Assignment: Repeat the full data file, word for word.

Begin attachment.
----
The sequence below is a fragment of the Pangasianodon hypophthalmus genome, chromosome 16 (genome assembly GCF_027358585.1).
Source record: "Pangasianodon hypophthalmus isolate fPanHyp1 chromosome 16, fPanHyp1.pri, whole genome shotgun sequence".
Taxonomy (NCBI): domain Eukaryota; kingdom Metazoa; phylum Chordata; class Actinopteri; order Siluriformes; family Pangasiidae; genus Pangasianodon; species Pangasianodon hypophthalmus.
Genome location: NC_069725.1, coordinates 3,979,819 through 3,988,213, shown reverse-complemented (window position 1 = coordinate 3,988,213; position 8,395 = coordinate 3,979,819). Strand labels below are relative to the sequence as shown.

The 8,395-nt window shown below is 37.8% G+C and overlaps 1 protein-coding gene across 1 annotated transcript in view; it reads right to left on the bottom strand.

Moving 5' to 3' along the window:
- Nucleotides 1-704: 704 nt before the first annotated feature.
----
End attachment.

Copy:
The sequence below is a fragment of the Pangasianodon hypophthalmus genome, chromosome 16 (genome assembly GCF_027358585.1).
Source record: "Pangasianodon hypophthalmus isolate fPanHyp1 chromosome 16, fPanHyp1.pri, whole genome shotgun sequence".
Taxonomy (NCBI): domain Eukaryota; kingdom Metazoa; phylum Chordata; class Actinopteri; order Siluriformes; family Pangasiidae; genus Pangasianodon; species Pangasianodon hypophthalmus.
Genome location: NC_069725.1, coordinates 3,979,819 through 3,988,213, shown reverse-complemented (window position 1 = coordinate 3,988,213; position 8,395 = coordinate 3,979,819). Strand labels below are relative to the sequence as shown.

The 8,395-nt window shown below is 37.8% G+C and overlaps 1 protein-coding gene across 1 annotated transcript in view; it reads right to left on the bottom strand.

Moving 5' to 3' along the window:
- Nucleotides 1-704: 704 nt before the first annotated feature.